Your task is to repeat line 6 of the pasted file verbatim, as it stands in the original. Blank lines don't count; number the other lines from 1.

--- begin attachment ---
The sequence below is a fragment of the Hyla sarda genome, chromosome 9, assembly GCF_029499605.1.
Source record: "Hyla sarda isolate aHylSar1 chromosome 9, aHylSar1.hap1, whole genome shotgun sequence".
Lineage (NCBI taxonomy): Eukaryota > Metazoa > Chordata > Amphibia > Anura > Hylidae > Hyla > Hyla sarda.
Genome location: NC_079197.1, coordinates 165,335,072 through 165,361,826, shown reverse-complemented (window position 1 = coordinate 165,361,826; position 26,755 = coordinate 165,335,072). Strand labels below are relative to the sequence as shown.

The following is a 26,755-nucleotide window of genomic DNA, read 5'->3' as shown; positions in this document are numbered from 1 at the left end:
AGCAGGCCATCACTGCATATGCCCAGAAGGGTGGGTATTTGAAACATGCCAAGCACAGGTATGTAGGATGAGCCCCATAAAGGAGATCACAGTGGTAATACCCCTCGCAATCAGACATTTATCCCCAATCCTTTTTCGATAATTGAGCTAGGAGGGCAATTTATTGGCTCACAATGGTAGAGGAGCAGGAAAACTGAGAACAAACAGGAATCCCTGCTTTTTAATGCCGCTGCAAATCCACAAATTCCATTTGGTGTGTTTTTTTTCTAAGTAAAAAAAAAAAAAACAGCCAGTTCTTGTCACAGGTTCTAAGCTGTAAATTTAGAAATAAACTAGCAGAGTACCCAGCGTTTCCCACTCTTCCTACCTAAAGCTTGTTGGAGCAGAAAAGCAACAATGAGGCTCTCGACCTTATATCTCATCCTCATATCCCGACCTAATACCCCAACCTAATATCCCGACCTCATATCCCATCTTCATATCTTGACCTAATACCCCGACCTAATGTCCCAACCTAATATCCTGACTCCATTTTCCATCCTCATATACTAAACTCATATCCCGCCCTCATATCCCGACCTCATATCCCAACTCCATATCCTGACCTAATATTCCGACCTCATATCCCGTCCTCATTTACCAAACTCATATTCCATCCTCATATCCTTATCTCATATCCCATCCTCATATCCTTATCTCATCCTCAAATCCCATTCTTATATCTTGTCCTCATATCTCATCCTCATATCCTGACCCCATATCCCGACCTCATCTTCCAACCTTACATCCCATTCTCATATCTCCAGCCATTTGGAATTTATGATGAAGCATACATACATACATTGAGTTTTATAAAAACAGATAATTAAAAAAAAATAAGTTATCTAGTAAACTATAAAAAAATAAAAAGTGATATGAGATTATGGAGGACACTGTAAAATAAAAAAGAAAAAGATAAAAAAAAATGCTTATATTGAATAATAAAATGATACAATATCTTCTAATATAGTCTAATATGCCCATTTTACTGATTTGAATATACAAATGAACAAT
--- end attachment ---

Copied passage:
AGCAGGCCATCACTGCATATGCCCAGAAGGGTGGGTATTTGAAACATGCCAAGCACAGGTATGTAGGATGAGCCCCATAAAGGAGATCACAGTGGTAATACCCCTCGCAATCAGACATTTATCCCCAATCCTTTTTCGATAATTGAGCTAGGAGGGCAATTTATTGGCTCACAATGGTAGAGGAGCAGGAAAACTGAGAACAAACAGGAATCCCTGCTTTTTAATGCCGCTGCAAATCCACAAATTCCATTTGGTGTGTTTTTTTTCTAAGTAAAAAAAAAAAAAACAGCCAGTTCTTGTCACAGGTTCTAAGCTGTAAATTTAGAAATAAACTAGCAGAGTACCCAGCGTTTCCCACTCTTCCTACCTAAAGCTTGTTGGAGCAGAAAAGCAACAATGAGGCTCTCGACCTTATATCTCATCCTCATATCCCGACCTAATACCCCAACCTAATATCCCGACCTCATATCCCATCTTCATATCTTGACCTAATACCCCGACCTAATGTCCCAACCTAATATCCTGACTCCATTTTCCATCCTCATATACTAAACTCATATCCCGCCCTCATATCCCGACCTCATATCCCAACTCCATATCCTGACCTAATATTCCGACCTCATATCCCGTCCTCATTTACCAAACTCATATTCCATCCTCATATCCTTATCTCATATCCCATCCTCATATCCTTATCTCATCCTCAAATCCCATTCTTATATCTTGTCCTCATATCTCATCCTCATATCCTGACCCCATATCCCGACCTCATCTTCCAACCTTACATCCCATTCTCATATCTCCAGCCATTTGGAATTTATGATGAAGCATACATACATACATTGAGTTTTATAAAAACAGATAATTAAAAAAAAATAAGTTATCTAGTAAACTATAAAAAAATAAAAAGTGATATGAGATTATGGAGGACACTGTAAAATAAAAAAGAAAAAGATAAAAAAAAATGCTTATATTGAATAATAAAATGATACAATATCTTCTAATATAGTCTAATATGCCCATTTTACTGATTTGAATATACAAATGAACAAT